But worse, Najib allowed newspapers like Utusan Malaysia, New Straits Times, Berita Harian and TV3 to publish and broadcast lies and use race and religion to shore up his political influence. Who can forget the infamous Utusan Malaysia headline post the 2013 general election: “Apa Lagi Cina Mahu?”
Or the support Najib and his ministers provided to the right-wing Perkasa group and politicians within his own ranks, resulting in Umno members dragging a cow’s head in Shah Alam to protest the relocation of a Hindu temple? At the same time, he espoused and spoke of his “One Malaysia” policy — a policy that was good only for sound bites but was never put into practice.
It irked me, as I am sure it did millions of Malaysians, to see his businessmen supporters, politicians and executives of government-linked companies, with the 1Malaysia logo emblazoned on their shirts and jackets, when in reality, they would use race and religion to achieve their political aims, including subtly backing the controversial PAS-initiated RUU 355.
They all lied about 1MDB, ignored the people’s pain over the Goods and Services Tax, rode roughshod over anyone who dared to raise the slightest noise and introduced the Fake News Bill. They were insufferable and just would not listen.
The last decade has severely damaged the Malaysian fabric. It damaged the economy, took away our pride as Malaysians, and forced many of us to think what was unthinkable before — of actually looking for greener pastures for our children and grandchildren. And for many of us, May 9 was the day we thought we would cross the Rubicon if there was no change.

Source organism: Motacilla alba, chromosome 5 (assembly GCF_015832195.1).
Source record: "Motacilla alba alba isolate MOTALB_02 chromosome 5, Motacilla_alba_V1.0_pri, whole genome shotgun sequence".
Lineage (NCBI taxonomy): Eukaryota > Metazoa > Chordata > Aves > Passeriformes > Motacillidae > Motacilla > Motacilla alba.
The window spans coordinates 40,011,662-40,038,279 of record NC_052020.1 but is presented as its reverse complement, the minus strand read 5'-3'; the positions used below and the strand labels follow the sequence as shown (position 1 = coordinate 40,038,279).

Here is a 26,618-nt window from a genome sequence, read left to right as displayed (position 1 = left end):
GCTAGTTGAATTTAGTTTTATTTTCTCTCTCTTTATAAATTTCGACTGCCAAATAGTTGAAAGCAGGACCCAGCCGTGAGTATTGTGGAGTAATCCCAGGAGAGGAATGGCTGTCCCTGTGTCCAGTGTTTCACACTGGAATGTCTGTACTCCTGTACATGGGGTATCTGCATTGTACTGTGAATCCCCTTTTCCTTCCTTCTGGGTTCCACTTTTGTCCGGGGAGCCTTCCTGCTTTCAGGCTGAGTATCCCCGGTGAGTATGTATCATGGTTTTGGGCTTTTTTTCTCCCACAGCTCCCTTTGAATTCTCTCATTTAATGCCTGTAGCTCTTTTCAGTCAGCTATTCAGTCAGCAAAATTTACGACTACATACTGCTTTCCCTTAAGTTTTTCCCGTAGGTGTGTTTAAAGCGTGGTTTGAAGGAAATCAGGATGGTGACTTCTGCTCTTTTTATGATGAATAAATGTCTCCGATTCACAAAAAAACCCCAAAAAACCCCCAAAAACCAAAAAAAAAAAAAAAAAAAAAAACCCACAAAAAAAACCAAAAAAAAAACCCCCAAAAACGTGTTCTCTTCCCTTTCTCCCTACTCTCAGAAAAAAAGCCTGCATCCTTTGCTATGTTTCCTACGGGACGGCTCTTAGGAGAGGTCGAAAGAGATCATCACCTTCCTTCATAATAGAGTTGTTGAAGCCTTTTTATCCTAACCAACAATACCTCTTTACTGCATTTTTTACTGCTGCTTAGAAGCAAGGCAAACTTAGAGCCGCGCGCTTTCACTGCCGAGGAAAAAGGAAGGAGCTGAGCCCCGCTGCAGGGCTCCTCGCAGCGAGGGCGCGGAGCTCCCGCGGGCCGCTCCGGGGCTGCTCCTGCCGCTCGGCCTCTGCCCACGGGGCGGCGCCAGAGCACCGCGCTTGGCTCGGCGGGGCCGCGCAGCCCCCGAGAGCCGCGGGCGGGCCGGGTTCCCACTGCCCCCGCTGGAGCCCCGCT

The results have given Malaysians new hope. It can be seen in how the young cheered at coffee shops in Bangsar when Tun Dr Mahathir Mohamad was sworn in as prime minister, from the whoops of joy in living rooms when it became clear Barisan Nasional was losing, and in chat groups on social media.
Last night, I spoke to my eldest granddaughter Jenna who is in her first year of school. She is a wonderful child, perfectly adept in English, witty, a prankster, and has friends across all spectrums — just like her parents and grandparents, just like many of our friends who grew up in our era. Jenna was born on an auspicious day — May 9, 2012. For her and my other grandchildren, for the children and grandchildren of all Malaysians, my only hope is that this new government does not forget why it was elected to power. Malaysians gave them a mandate because we had reached a stage of helplessness and the end of our tether in hoping for a Malaysia That Could Be.
In my book, I quoted influential American poet John Greenleaf Whittier, who wrote, “Of all sad words of tongue or pen, the saddest are these: it might have been.”
Malaysia became what it was because the good men kept silent. It was not those in charge of the civil service, or the judiciary, or the government, or the GLCs, who spoke on May 9. It was the silent majority that spoke.
With this last shred of faith, we can only pray that the new Pakatan Harapan government will restore the pride and hopes we had of being a great people and a great country.
Kalimullah Hassan is a former journalist and political insider who published the book The Malaysia That Could Be in 2015